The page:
Election Reform: The Time Is Now

The Urgent Need To Improve Our Election Infrastructure

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Five years after the unprecedented crisis of the 2000 presidential election—and one year after an election that barely escaped the same fate—our election system remains imperiled. Unless urgent reforms are adopted at the state level, the problems in our election infrastructure could very well lead to significant national consequences in the 2006 midterm elections.

Unfortunately, national attention to the issue of election reform has been sorely lacking. Despite the passage of the Help America Vote Act (HAVA) in 2002, public opinion polls show that Americans’ confidence in our election system is at an historic low. Policymakers and the media often focus on the issue only in the days preceding major elections—months after state and county election administrators have made the critical decisions that will determine how the system will perform on Election Day.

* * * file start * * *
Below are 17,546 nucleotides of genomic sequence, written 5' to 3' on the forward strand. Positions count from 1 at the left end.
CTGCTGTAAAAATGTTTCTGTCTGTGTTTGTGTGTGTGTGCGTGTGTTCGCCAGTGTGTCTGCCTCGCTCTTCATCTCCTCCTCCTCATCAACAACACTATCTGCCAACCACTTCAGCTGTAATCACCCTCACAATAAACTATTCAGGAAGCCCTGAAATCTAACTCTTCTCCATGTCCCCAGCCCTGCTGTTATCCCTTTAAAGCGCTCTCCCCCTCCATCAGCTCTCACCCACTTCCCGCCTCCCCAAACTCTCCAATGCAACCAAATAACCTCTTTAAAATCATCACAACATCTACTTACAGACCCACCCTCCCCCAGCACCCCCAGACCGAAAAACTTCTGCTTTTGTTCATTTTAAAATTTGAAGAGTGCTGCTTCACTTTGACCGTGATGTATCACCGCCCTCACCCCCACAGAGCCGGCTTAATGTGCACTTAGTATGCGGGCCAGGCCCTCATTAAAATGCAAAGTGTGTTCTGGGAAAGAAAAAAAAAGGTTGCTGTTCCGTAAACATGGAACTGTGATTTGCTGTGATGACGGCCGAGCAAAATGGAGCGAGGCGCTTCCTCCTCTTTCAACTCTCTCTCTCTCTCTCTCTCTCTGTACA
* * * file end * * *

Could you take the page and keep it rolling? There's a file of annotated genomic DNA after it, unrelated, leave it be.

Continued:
A Center for American Progress analysis of recent electoral research finds that one year before the 2006 midterm elections, more than 90 million registered voters are exposed to serious electoral deficiencies, including low-quality voter registration databases, inadequate safeguards for purging voters from the rolls, and insufficiently tested voting machines. Specifically, our analysis has found:

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